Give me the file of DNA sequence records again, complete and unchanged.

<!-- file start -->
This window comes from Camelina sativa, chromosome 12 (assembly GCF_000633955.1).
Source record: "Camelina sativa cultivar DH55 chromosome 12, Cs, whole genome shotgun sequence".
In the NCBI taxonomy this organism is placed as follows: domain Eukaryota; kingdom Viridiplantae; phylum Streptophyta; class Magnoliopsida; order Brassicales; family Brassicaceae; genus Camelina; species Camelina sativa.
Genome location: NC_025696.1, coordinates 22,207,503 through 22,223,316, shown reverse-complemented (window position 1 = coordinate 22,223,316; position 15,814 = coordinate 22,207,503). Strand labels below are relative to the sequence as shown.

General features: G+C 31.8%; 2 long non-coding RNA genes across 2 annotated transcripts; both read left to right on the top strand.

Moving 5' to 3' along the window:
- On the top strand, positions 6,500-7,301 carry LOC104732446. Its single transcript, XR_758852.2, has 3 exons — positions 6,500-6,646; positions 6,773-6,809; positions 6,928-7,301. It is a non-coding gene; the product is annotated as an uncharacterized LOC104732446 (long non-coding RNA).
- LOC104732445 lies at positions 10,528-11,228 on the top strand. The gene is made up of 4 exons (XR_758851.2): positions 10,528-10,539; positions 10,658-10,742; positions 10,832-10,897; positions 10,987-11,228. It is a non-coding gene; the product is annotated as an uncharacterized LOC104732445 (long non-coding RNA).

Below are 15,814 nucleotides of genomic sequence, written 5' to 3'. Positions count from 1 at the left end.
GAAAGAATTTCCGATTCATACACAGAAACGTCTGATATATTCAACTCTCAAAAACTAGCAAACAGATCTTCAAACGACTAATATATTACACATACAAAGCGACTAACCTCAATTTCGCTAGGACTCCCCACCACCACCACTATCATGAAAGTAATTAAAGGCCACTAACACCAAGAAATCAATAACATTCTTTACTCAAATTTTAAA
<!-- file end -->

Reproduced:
This window comes from Camelina sativa, chromosome 12 (assembly GCF_000633955.1).
Source record: "Camelina sativa cultivar DH55 chromosome 12, Cs, whole genome shotgun sequence".
In the NCBI taxonomy this organism is placed as follows: domain Eukaryota; kingdom Viridiplantae; phylum Streptophyta; class Magnoliopsida; order Brassicales; family Brassicaceae; genus Camelina; species Camelina sativa.
Genome location: NC_025696.1, coordinates 22,207,503 through 22,223,316, shown reverse-complemented (window position 1 = coordinate 22,223,316; position 15,814 = coordinate 22,207,503). Strand labels below are relative to the sequence as shown.

General features: G+C 31.8%; 2 long non-coding RNA genes across 2 annotated transcripts; both read left to right on the top strand.

Moving 5' to 3' along the window:
- On the top strand, positions 6,500-7,301 carry LOC104732446. Its single transcript, XR_758852.2, has 3 exons — positions 6,500-6,646; positions 6,773-6,809; positions 6,928-7,301. It is a non-coding gene; the product is annotated as an uncharacterized LOC104732446 (long non-coding RNA).
- LOC104732445 lies at positions 10,528-11,228 on the top strand. The gene is made up of 4 exons (XR_758851.2): positions 10,528-10,539; positions 10,658-10,742; positions 10,832-10,897; positions 10,987-11,228. It is a non-coding gene; the product is annotated as an uncharacterized LOC104732445 (long non-coding RNA).

Below are 15,814 nucleotides of genomic sequence, written 5' to 3'. Positions count from 1 at the left end.
GAAAGAATTTCCGATTCATACACAGAAACGTCTGATATATTCAACTCTCAAAAACTAGCAAACAGATCTTCAAACGACTAATATATTACACATACAAAGCGACTAACCTCAATTTCGCTAGGACTCCCCACCACCACCACTATCATGAAAGTAATTAAAGGCCACTAACACCAAGAAATCAATAACATTCTTTACTCAAATTTTAAA